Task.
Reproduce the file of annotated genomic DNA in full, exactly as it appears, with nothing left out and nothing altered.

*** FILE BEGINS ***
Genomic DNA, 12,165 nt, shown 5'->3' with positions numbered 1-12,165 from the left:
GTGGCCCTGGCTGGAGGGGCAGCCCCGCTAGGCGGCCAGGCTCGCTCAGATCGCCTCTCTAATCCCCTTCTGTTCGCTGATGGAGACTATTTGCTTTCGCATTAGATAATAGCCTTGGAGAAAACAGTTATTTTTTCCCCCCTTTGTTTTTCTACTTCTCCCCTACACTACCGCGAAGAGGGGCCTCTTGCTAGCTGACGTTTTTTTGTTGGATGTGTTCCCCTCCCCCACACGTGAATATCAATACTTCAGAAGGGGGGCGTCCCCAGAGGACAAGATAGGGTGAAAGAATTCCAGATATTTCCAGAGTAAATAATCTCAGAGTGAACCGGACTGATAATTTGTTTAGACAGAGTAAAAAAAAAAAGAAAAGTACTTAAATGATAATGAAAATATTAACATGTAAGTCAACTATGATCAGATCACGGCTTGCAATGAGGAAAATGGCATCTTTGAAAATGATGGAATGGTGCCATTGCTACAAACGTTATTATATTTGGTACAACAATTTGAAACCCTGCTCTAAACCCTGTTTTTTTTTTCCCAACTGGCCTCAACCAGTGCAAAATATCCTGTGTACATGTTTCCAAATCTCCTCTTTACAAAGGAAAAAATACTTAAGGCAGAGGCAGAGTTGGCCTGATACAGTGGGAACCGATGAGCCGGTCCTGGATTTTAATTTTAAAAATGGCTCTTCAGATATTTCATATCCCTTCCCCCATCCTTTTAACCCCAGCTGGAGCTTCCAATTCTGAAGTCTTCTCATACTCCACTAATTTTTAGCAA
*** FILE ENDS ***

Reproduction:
Genomic DNA, 12,165 nt, shown 5'->3' with positions numbered 1-12,165 from the left:
GTGGCCCTGGCTGGAGGGGCAGCCCCGCTAGGCGGCCAGGCTCGCTCAGATCGCCTCTCTAATCCCCTTCTGTTCGCTGATGGAGACTATTTGCTTTCGCATTAGATAATAGCCTTGGAGAAAACAGTTATTTTTTCCCCCCTTTGTTTTTCTACTTCTCCCCTACACTACCGCGAAGAGGGGCCTCTTGCTAGCTGACGTTTTTTTGTTGGATGTGTTCCCCTCCCCCACACGTGAATATCAATACTTCAGAAGGGGGGCGTCCCCAGAGGACAAGATAGGGTGAAAGAATTCCAGATATTTCCAGAGTAAATAATCTCAGAGTGAACCGGACTGATAATTTGTTTAGACAGAGTAAAAAAAAAAAGAAAAGTACTTAAATGATAATGAAAATATTAACATGTAAGTCAACTATGATCAGATCACGGCTTGCAATGAGGAAAATGGCATCTTTGAAAATGATGGAATGGTGCCATTGCTACAAACGTTATTATATTTGGTACAACAATTTGAAACCCTGCTCTAAACCCTGTTTTTTTTTTCCCAACTGGCCTCAACCAGTGCAAAATATCCTGTGTACATGTTTCCAAATCTCCTCTTTACAAAGGAAAAAATACTTAAGGCAGAGGCAGAGTTGGCCTGATACAGTGGGAACCGATGAGCCGGTCCTGGATTTTAATTTTAAAAATGGCTCTTCAGATATTTCATATCCCTTCCCCCATCCTTTTAACCCCAGCTGGAGCTTCCAATTCTGAAGTCTTCTCATACTCCACTAATTTTTAGCAA